EconPapers    
Economics at your fingertips  
 

Content Analysis of TV Food Advertising Using Climate Impact and a Nutritional Impact Index

Milla Annala and Markus Vinnari

Ecological Economics, 2019, vol. 159, issue C, 68-74

Abstract: In this study, we conducted a comprehensive content analysis of the distribution of television advertising time among various food items from the perspective of sustainability. We employed the food item sustainability index published by van Dooren et al. in 2017 that uses climate impact as the ecological indicator and nutritional characteristics as the public health indicator. For a period of 12 months, we videotaped advertisement from two most popular Finnish channels 24 hours of television broadcasting per day on the third day of every month. We identified a total of 2,394 food commercials. We analysed a total of 742 minutes of food advertising time. We found that commercials were dominated by three food items: yogurt (16 per cent of advertising time), bread (14%) and cheese (10%). The food items with the lowest climate impact and highest positive nutritional characteristics received only seven per cent of the total advertising time and the ones with the highest climate impact and lowest nutritional characteristics received 29 per cent. Our results indicate that food advertising on television is not beneficial seen from a sustainability perspective. Regulation – or even banning – of advertising for most harmful food items should be considered.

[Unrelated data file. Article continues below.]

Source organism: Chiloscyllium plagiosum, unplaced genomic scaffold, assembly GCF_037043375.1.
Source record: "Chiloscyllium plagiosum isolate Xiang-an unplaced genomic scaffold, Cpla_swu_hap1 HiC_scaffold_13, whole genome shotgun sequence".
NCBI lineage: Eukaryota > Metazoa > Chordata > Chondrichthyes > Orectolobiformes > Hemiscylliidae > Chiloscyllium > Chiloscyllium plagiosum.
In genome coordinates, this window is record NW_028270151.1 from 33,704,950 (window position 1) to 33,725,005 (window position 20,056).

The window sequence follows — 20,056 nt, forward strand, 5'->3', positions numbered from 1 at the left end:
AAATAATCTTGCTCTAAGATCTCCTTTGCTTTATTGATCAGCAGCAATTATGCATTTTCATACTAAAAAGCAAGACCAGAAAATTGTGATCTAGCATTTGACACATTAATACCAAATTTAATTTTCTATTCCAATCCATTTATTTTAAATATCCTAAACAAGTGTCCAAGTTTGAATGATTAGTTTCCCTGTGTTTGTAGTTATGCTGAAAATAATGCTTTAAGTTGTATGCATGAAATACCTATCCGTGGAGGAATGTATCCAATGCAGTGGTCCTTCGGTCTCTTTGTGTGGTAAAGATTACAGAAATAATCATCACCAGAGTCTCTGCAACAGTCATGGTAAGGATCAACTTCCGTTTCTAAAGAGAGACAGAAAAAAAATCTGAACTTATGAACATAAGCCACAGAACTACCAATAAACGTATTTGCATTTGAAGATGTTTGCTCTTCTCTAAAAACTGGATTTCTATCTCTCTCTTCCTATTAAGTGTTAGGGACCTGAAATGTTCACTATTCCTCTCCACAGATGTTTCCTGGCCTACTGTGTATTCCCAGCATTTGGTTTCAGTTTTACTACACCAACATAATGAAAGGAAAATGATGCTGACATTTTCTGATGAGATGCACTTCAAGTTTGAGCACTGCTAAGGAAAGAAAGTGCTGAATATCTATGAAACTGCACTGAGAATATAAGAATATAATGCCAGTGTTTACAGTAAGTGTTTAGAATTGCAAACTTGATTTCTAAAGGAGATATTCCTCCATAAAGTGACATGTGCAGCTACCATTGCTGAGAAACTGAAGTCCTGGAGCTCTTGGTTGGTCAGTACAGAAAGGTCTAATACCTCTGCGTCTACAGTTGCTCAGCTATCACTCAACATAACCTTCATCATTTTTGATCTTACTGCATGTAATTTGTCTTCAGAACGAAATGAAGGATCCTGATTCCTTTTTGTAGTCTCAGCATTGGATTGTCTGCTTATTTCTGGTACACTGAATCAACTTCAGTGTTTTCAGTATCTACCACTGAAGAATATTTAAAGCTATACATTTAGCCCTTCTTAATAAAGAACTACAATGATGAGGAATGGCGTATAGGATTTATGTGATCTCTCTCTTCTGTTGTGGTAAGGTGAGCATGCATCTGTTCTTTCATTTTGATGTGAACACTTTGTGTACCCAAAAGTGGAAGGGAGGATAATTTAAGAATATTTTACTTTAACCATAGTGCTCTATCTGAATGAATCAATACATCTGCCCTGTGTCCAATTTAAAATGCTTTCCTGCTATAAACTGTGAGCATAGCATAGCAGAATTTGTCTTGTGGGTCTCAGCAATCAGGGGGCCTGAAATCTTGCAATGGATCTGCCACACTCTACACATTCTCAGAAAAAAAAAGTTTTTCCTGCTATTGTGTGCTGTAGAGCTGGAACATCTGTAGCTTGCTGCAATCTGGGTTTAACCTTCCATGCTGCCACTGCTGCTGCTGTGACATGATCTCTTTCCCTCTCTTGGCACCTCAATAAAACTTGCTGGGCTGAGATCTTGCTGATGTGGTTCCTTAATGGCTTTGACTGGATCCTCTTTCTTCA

Date: 2019
References: View references in EconPapers View complete reference list from CitEc
Citations: Track citations by RSS feed

Downloads: (external link)
http://www.sciencedirect.com/science/article/pii/S0921800918306232
Full text for ScienceDirect subscribers only

Related works:
This item may be available elsewhere in EconPapers: Search for items with the same title.

Export reference: BibTeX RIS (EndNote, ProCite, RefMan) HTML/Text

Persistent link: https://EconPapers.repec.org/RePEc:eee:ecolec:v:159:y:2019:i:c:p:68-74

DOI: 10.1016/j.ecolecon.2019.01.017

Access Statistics for this article

Ecological Economics is currently edited by C. J. Cleveland

More articles in Ecological Economics from Elsevier
Bibliographic data for series maintained by Haili He ().

 
Page updated 2020-05-02
Handle: RePEc:eee:ecolec:v:159:y:2019:i:c:p:68-74